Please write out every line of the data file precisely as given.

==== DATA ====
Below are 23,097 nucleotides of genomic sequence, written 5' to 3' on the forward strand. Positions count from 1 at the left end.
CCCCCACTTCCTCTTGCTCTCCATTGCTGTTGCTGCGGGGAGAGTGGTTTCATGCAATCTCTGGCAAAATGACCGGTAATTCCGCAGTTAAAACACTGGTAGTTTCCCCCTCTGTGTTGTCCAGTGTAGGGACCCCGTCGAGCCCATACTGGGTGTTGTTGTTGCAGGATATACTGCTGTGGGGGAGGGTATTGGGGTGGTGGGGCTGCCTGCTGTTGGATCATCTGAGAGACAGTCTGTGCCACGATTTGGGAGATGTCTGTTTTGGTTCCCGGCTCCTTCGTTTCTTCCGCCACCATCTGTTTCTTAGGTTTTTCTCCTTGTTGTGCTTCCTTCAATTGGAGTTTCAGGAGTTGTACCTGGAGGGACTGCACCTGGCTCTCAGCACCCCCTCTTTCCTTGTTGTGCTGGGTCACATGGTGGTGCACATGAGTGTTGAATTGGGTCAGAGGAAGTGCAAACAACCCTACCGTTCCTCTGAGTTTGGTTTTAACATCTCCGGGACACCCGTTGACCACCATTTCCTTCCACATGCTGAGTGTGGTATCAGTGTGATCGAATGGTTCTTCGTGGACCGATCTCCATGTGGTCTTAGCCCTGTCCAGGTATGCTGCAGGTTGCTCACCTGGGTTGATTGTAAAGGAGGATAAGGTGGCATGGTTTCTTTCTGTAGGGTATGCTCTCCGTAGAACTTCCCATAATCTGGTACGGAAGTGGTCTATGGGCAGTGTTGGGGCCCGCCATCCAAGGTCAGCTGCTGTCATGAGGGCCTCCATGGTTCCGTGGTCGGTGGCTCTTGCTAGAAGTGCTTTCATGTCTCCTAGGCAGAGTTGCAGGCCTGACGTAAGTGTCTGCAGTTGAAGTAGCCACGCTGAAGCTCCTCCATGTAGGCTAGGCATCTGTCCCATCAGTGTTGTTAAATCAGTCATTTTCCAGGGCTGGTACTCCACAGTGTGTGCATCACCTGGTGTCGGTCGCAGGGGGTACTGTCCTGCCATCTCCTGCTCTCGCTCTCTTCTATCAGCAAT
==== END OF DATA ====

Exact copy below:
Below are 23,097 nucleotides of genomic sequence, written 5' to 3' on the forward strand. Positions count from 1 at the left end.
CCCCCACTTCCTCTTGCTCTCCATTGCTGTTGCTGCGGGGAGAGTGGTTTCATGCAATCTCTGGCAAAATGACCGGTAATTCCGCAGTTAAAACACTGGTAGTTTCCCCCTCTGTGTTGTCCAGTGTAGGGACCCCGTCGAGCCCATACTGGGTGTTGTTGTTGCAGGATATACTGCTGTGGGGGAGGGTATTGGGGTGGTGGGGCTGCCTGCTGTTGGATCATCTGAGAGACAGTCTGTGCCACGATTTGGGAGATGTCTGTTTTGGTTCCCGGCTCCTTCGTTTCTTCCGCCACCATCTGTTTCTTAGGTTTTTCTCCTTGTTGTGCTTCCTTCAATTGGAGTTTCAGGAGTTGTACCTGGAGGGACTGCACCTGGCTCTCAGCACCCCCTCTTTCCTTGTTGTGCTGGGTCACATGGTGGTGCACATGAGTGTTGAATTGGGTCAGAGGAAGTGCAAACAACCCTACCGTTCCTCTGAGTTTGGTTTTAACATCTCCGGGACACCCGTTGACCACCATTTCCTTCCACATGCTGAGTGTGGTATCAGTGTGATCGAATGGTTCTTCGTGGACCGATCTCCATGTGGTCTTAGCCCTGTCCAGGTATGCTGCAGGTTGCTCACCTGGGTTGATTGTAAAGGAGGATAAGGTGGCATGGTTTCTTTCTGTAGGGTATGCTCTCCGTAGAACTTCCCATAATCTGGTACGGAAGTGGTCTATGGGCAGTGTTGGGGCCCGCCATCCAAGGTCAGCTGCTGTCATGAGGGCCTCCATGGTTCCGTGGTCGGTGGCTCTTGCTAGAAGTGCTTTCATGTCTCCTAGGCAGAGTTGCAGGCCTGACGTAAGTGTCTGCAGTTGAAGTAGCCACGCTGAAGCTCCTCCATGTAGGCTAGGCATCTGTCCCATCAGTGTTGTTAAATCAGTCATTTTCCAGGGCTGGTACTCCACAGTGTGTGCATCACCTGGTGTCGGTCGCAGGGGGTACTGTCCTGCCATCTCCTGCTCTCGCTCTCTTCTATCAGCAAT